What is a
chmod equivalent for
mesg y and
What is a
Note: As JdeBP points out in comments, it is non-trivial to reproduce the behaviour of
The terminal changed by
mesgis that associated with the standard input, output, or error, rather than the controlling terminal for the session. This is because users logged in more than once should be able to change any of their login terminals without having to stop the job running in those sessions. This is not a security problem involving the terminals of other users because appropriate privileges would be required to affect the terminal of another user.
The method of checking each of the first three file descriptors in sequence until a terminal is found was adopted from System V.
The naive approach would be to look at the changes in permissions on the shell's controlling terminal (the device that the current interactive shell's standard input is attached to) when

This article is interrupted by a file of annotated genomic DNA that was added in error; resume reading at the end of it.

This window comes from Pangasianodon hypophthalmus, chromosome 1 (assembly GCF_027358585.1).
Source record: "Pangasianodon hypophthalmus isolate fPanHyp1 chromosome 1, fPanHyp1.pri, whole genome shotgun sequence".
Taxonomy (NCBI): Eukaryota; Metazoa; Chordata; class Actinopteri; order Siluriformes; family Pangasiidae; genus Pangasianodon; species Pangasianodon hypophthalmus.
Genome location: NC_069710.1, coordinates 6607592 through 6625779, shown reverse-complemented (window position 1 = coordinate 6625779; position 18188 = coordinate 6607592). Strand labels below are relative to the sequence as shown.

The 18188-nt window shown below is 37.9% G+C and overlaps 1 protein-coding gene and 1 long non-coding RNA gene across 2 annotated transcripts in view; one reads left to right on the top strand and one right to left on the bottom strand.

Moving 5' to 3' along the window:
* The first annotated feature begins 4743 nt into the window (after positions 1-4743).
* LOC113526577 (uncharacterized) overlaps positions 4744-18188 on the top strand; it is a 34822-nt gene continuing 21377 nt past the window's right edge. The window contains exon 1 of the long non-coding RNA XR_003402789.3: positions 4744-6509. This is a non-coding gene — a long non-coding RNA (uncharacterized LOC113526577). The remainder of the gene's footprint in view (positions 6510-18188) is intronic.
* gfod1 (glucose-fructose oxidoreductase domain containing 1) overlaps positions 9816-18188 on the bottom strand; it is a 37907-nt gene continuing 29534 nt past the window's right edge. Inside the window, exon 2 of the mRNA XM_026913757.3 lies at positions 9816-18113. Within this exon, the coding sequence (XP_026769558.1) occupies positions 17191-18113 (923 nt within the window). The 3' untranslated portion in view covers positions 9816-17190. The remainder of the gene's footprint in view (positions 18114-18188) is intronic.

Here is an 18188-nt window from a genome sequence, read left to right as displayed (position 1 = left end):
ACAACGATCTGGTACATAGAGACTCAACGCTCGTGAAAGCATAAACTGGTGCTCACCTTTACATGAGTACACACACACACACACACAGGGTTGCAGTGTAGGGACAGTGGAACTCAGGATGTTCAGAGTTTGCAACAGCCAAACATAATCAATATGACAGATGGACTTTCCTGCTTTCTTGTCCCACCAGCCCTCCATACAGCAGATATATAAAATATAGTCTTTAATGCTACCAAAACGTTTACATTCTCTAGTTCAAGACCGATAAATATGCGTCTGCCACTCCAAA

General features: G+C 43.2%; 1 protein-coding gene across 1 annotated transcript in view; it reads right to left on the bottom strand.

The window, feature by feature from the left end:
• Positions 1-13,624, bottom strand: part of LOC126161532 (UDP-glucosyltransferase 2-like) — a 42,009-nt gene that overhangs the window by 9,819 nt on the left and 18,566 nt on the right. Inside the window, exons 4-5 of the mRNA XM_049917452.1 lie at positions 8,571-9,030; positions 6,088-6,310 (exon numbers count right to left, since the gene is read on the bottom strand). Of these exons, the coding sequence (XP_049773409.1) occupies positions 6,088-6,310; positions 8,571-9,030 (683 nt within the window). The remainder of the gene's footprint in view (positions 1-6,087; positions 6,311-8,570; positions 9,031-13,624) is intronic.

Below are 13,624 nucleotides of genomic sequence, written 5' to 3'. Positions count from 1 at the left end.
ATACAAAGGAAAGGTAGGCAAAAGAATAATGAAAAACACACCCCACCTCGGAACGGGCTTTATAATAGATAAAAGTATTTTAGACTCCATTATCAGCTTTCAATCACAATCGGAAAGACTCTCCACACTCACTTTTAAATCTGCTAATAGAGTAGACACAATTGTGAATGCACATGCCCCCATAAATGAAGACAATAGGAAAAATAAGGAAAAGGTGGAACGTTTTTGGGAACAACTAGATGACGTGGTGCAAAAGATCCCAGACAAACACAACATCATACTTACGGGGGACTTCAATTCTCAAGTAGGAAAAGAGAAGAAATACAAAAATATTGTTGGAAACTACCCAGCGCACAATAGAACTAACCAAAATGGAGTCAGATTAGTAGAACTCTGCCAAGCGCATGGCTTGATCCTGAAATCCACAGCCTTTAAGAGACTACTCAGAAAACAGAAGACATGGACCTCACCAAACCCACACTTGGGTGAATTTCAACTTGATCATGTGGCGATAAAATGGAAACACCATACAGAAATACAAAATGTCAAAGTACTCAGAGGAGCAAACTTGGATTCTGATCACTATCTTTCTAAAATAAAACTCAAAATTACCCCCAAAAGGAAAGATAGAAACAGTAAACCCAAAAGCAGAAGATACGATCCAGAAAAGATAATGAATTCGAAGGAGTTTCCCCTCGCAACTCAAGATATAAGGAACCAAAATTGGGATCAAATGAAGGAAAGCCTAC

mesg is used.
The controlling terminal of the shell is returned by the
tty command. To figure out what
mesg n and
mesg y are doing with the permissions on the device, we can use
ls -l on it and see what changes:
$ ls -l "$(tty)" crw--w---- 1 myself tty 5, 1 May 6 00:21 /dev/ttyp1 $ mesg n $ ls -l "$(tty)" crw------- 1 myself tty 5, 1 May 6 00:21 /dev/ttyp1 $ mesg y $ ls -l "$(tty)" crw--w---- 1 myself tty 5, 1 May 6 00:21 /dev/ttyp1
So it looks like
mesg n removes the group write permission for the device (
rw--w---- changes to
mesg y adds the group write permission again.
chmod equivalent would, in my case, be
$ chmod g-w "$(tty)" # for "mesg n" $ chmod g+w "$(tty)" # for "mesg y"
Add salt and pepper appropriately for you particular flavour of Unix.
Note, though, that if the shell's standard input is not a terminal,
tty would return the string
not a tty and the
chmod would fail. In this scenario,
mesg would go on to try with the terminal device for the shell's standard output and then standard error (in that order). This is why the above is a naive approach.